As they’ve done for the past few years (here is 2010), the National Snow and Ice Data Center (NSIDC) has produced their annual Sea Ice Extent data
While 2011 wasn’t a record year for ice loss, it came close, ending just slightly above the mark set in 2007. You can view the data for yourself by loading this KMZ file.
Here are the details for this year:
Average ice extent for September 2011 was 4.61 million square kilometers (1.78 million square miles), 2.43 million square kilometers (938,000 square miles) below the 1979 to 2000 average. This was 310,000 square kilometers (120,000 square miles) above the average for September 2007, the lowest monthly extent in the satellite record. Ice extent was below the 1979 to 2000 average everywhere except in the East Greenland Sea, where conditions were near average.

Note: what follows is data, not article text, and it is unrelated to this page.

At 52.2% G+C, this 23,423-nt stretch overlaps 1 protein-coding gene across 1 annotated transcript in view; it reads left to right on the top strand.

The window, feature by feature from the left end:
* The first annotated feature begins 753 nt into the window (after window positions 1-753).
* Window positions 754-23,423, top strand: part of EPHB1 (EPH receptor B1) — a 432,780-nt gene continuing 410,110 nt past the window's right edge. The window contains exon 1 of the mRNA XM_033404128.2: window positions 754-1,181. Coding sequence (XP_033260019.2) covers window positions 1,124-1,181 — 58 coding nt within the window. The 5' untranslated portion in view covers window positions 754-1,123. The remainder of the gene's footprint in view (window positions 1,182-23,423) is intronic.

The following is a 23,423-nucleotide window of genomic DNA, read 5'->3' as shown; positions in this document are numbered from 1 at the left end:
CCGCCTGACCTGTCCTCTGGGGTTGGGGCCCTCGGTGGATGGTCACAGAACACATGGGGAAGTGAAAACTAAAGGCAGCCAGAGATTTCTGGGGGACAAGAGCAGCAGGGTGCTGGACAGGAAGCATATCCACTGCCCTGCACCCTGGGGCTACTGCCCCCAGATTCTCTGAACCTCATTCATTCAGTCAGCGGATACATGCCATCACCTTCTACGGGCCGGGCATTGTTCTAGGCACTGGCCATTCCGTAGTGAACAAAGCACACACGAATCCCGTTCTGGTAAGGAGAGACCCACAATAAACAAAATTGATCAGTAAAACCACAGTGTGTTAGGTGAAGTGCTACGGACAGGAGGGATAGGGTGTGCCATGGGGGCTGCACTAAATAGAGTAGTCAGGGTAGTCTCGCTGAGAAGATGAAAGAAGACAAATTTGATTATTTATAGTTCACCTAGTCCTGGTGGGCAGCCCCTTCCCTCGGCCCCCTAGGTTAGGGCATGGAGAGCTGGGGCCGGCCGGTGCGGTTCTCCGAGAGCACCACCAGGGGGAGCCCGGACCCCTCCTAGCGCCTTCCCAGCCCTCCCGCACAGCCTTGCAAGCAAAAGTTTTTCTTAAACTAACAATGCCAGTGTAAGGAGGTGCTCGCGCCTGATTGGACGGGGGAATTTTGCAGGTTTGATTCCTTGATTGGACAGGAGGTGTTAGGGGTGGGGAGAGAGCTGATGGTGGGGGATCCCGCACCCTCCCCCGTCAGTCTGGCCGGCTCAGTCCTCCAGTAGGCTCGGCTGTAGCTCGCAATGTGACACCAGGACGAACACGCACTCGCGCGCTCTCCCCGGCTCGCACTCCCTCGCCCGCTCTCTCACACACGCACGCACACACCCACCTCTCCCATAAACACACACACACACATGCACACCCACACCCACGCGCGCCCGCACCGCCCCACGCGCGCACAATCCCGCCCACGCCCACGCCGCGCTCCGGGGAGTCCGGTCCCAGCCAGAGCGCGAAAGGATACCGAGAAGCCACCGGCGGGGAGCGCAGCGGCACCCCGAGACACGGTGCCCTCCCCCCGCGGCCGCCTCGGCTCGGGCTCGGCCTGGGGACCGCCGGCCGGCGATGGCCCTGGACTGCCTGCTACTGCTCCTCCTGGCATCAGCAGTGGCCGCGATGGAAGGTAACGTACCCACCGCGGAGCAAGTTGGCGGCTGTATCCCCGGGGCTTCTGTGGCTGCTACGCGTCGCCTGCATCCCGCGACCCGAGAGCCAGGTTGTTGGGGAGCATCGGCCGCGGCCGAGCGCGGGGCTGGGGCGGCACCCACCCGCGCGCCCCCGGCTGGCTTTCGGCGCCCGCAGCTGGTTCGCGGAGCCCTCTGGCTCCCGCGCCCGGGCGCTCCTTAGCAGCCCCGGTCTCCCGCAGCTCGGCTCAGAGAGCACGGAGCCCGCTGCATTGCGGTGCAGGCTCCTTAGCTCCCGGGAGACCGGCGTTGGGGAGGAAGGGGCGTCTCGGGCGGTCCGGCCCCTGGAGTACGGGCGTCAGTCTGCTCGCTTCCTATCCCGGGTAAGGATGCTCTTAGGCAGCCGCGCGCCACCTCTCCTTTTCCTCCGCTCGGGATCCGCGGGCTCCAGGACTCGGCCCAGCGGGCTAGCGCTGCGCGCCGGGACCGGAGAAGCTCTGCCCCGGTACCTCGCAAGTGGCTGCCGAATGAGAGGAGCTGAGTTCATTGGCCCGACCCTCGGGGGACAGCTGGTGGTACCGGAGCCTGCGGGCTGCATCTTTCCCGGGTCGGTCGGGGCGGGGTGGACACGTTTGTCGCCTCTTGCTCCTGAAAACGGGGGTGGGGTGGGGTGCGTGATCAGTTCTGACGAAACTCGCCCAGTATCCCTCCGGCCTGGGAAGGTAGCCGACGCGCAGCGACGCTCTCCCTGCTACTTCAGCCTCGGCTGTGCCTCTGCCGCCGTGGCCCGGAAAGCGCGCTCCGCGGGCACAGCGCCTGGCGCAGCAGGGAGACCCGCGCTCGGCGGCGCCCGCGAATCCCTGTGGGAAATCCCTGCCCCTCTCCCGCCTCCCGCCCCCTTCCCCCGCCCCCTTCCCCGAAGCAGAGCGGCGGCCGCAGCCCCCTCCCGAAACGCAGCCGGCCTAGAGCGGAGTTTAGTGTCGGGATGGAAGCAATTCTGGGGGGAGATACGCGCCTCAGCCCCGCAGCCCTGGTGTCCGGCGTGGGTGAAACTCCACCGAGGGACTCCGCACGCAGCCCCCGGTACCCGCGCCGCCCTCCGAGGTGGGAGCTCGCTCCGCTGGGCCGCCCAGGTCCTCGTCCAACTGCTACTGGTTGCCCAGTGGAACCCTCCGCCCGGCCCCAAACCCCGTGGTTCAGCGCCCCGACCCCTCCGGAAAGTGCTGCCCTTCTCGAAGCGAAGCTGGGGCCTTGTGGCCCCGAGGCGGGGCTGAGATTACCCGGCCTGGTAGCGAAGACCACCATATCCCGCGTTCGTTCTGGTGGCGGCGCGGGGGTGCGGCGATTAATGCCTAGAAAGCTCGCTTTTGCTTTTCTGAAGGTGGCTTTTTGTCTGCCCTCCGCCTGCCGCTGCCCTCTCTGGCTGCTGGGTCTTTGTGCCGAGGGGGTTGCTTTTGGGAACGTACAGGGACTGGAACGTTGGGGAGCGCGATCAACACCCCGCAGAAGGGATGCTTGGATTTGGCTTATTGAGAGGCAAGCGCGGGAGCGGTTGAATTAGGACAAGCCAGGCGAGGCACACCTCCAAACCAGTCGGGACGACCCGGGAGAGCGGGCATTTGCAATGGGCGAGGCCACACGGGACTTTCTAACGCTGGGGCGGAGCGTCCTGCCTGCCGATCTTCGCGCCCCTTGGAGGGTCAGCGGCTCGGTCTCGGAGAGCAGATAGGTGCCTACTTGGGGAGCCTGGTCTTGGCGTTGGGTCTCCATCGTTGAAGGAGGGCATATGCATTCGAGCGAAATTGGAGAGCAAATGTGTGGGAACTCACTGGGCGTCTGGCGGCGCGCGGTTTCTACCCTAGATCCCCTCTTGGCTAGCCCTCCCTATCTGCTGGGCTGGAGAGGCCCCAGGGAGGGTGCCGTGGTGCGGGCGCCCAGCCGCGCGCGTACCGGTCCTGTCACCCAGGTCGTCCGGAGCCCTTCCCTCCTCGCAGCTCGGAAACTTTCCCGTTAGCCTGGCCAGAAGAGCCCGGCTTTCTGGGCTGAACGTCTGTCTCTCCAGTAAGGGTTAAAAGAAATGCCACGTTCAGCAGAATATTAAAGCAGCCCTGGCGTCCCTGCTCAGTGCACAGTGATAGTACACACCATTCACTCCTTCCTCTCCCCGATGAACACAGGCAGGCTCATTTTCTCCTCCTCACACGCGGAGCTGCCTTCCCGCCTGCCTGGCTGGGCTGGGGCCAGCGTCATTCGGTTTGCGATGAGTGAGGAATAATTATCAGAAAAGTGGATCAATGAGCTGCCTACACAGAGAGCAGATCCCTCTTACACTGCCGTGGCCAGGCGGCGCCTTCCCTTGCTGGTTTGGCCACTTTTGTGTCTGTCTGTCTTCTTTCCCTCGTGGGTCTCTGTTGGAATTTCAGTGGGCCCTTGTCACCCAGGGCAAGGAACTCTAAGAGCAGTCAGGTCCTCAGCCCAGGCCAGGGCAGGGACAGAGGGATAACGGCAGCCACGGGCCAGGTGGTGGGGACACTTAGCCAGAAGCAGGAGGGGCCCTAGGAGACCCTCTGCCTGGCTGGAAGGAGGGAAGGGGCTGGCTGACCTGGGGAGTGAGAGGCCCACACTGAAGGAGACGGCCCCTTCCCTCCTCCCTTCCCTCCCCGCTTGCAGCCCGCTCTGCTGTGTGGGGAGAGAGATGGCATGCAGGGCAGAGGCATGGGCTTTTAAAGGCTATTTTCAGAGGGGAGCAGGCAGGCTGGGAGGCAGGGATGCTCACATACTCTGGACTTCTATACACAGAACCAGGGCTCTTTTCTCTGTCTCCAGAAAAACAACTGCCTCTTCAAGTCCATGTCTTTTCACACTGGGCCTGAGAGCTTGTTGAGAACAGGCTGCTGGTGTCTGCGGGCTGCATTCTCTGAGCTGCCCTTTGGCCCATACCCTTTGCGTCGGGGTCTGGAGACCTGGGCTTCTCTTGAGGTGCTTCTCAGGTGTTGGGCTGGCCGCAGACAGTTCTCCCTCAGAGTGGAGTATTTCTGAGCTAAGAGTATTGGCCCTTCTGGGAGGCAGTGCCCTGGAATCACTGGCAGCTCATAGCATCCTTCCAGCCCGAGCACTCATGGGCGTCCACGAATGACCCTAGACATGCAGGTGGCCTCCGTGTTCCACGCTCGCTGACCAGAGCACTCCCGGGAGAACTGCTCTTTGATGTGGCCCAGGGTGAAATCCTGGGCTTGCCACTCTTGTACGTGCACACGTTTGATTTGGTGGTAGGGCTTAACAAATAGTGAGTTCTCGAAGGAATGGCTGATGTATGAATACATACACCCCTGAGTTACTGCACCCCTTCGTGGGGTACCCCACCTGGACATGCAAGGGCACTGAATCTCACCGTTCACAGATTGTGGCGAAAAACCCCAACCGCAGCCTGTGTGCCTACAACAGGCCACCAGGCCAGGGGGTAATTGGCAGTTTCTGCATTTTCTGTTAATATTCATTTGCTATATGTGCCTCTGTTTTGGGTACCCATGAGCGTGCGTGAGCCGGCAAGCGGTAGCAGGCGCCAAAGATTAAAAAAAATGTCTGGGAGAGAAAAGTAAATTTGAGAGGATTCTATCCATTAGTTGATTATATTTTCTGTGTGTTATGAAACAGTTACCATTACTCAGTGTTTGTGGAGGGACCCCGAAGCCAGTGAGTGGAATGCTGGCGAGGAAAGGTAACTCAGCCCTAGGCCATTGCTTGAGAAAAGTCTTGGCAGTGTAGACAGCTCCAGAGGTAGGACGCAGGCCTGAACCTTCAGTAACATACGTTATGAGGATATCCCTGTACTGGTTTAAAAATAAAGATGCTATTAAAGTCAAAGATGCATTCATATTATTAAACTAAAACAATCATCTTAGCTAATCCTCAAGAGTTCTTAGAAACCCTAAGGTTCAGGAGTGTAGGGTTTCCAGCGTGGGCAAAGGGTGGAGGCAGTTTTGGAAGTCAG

As in recent years, northern shipping routes opened up this summer. The Northern Sea Route opened by mid August and still appeared to be open as of the end of September. The southern “Amundsen Route” of the Northwest Passage, through the straits of the Canadian Arctic Archipelago, opened for the fifth year in a row. Overall, sea ice in the wider and deeper northern route through Parry Channel reached a record low, according to Stephen Howell of Environment Canada, based on Canadian Ice Service analysis. Parry Channel had a narrow strip of ice that blocked a short section of the channel, but it did appear to open briefly in early September.
You can read more about this year’s data on the NSIDC site or by watching the video below, which shows all of the data from 1979-2011: